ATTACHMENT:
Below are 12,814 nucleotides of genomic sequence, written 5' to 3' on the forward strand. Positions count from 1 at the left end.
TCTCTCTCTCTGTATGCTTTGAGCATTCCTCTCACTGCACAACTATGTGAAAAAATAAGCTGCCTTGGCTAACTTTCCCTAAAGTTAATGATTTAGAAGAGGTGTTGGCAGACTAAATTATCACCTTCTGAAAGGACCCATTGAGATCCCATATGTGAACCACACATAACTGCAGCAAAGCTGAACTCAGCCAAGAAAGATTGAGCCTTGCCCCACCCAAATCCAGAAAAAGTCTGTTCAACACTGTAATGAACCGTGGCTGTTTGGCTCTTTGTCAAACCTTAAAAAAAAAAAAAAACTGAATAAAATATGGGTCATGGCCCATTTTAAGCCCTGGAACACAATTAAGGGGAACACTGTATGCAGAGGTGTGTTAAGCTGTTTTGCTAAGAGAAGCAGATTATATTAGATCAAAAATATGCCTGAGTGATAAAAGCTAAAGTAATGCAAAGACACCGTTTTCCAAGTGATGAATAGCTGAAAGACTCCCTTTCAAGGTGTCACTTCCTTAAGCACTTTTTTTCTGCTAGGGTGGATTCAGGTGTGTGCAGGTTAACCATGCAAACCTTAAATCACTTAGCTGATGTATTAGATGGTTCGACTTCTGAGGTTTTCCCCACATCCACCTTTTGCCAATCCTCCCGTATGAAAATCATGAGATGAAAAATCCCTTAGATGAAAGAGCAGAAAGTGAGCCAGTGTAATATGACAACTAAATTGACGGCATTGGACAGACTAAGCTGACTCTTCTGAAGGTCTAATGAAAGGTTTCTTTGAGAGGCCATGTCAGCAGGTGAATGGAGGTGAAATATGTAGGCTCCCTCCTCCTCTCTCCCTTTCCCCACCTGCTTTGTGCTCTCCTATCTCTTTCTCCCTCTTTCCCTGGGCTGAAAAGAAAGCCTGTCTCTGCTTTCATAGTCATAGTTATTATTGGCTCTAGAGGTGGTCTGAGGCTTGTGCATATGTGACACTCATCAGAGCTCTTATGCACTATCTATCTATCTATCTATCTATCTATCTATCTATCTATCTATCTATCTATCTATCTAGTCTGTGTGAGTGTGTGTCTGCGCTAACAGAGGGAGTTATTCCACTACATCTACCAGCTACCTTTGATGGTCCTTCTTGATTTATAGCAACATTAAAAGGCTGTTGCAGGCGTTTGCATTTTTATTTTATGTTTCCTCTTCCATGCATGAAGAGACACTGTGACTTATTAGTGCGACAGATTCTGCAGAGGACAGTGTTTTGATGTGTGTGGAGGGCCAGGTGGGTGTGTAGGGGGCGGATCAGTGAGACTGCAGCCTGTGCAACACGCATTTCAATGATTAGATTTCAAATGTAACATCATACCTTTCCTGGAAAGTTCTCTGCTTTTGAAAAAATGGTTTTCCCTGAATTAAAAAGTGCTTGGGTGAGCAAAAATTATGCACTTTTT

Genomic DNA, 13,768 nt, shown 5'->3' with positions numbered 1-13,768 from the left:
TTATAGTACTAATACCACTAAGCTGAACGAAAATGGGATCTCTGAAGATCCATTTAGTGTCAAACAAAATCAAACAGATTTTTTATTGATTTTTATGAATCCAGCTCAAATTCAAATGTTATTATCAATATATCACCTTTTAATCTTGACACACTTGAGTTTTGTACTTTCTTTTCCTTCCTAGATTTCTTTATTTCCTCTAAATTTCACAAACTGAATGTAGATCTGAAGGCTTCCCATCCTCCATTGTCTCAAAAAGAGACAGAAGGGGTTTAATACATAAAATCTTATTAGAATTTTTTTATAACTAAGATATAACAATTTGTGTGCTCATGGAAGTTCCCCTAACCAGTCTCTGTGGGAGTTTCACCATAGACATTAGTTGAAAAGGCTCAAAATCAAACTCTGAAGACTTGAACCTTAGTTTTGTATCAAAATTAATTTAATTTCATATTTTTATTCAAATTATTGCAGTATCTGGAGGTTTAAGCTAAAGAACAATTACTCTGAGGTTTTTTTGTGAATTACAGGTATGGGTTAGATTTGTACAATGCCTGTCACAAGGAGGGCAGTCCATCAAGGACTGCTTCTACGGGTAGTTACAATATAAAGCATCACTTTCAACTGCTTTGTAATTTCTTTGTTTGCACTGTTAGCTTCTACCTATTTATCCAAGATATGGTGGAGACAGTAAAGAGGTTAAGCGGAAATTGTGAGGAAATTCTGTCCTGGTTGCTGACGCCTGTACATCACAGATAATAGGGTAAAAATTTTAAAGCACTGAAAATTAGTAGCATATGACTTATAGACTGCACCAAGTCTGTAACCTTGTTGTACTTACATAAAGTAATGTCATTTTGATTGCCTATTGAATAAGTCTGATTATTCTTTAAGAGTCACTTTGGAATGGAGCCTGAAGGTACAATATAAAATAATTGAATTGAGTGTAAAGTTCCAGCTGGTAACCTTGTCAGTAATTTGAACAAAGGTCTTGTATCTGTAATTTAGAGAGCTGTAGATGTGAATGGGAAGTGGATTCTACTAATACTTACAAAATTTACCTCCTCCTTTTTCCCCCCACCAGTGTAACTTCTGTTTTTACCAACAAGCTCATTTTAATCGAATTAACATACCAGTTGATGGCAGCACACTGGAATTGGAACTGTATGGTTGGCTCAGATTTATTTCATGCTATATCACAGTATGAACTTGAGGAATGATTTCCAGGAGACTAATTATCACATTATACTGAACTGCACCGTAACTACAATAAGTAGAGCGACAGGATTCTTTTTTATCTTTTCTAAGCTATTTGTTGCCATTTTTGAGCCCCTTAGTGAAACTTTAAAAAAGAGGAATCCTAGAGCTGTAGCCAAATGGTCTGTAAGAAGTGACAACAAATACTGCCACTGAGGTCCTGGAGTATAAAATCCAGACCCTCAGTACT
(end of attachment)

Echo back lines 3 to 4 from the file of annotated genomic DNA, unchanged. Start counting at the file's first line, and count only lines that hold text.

Genomic DNA, 13,768 nt, shown 5'->3' with positions numbered 1-13,768 from the left:
TTATAGTACTAATACCACTAAGCTGAACGAAAATGGGATCTCTGAAGATCCATTTAGTGTCAAACAAAATCAAACAGATTTTTTATTGATTTTTATGAATCCAGCTCAAATTCAAATGTTATTATCAATATATCACCTTTTAATCTTGACACACTTGAGTTTTGTACTTTCTTTTCCTTCCTAGATTTCTTTATTTCCTCTAAATTTCACAAACTGAATGTAGATCTGAAGGCTTCCCATCCTCCATTGTCTCAAAAAGAGACAGAAGGGGTTTAATACATAAAATCTTATTAGAATTTTTTTATAACTAAGATATAACAATTTGTGTGCTCATGGAAGTTCCCCTAACCAGTCTCTGTGGGAGTTTCACCATAGACATTAGTTGAAAAGGCTCAAAATCAAACTCTGAAGACTTGAACCTTAGTTTTGTATCAAAATTAATTTAATTTCATATTTTTATTCAAATTATTGCAGTATCTGGAGGTTTAAGCTAAAGAACAATTACTCTGAGGTTTTTTTGTGAATTACAGGTATGGGTTAGATTTGTACAATGCCTGTCACAAGGAGGGCAGTCCATCAAGGACTGCTTCTACGGGTAGTTACAATATAAAGCATCACTTTCAACTGCTTTGTAATTTCTTTGTTTGCACTGTTAGCTTCTACCTATTTATCCAAGATATGGTGGAGACAGTAAAGAGGTTAAGCGGAAATTGTGAGGAAATTCTGTCCTGGTTGCTGACGCCTGTACATCACAGATAATAGGGTAAAAATTTTAAAGCACTGAAAATTAGTAGCATATGACTTATAGACTGCACCAAGTCTGTAACCTTGTTGTACTTACATAAAGTAATGTCATTTTGATTGCCTATTGAATAAGTCTGATTATTCTTTAAGAGTCACTTTGGAATGGAGCCTGAAGGTACAATATAAAATAATTGAATTGAGTGTAAAGTTCCAGCTGGTAACCTTGTCAGTAATTTGAACAAAGGTCTTGTATCTGTAATTTAGAGAGCTGTAGATGTGAATGGGAAGTGGATTCTACTAATACTTACAAAATTTACCTCCTCCTTTTTCCCCCCACCAGTGTAACTTCTGTTTTTACCAACAAGCTCATTTTAATCGAATTAACATACCAGTTGATGGCAGCACACTGGAATTGGAACTGTATGGTTGGCTCAGATTTATTTCATGCTATATCACAGTATGAACTTGAGGAATGATTTCCAGGAGACTAATTATCACATTATACTGAACTGCACCGTAACTACAATAAGTAGAGCGACAGGATTCTTTTTTATCTTTTCTAAGCTATTTGTTGCCATTTTTGAGCCCCTTAGTGAAACTTTAAAAAAGAGGAATCCTAGAGCTGTAGCCAAATGGTCTGTAAGAAGTGACAACAAATACTGCCACTGAGGTCCTGGAGTATAAAATCCAGACCCTCAGTACT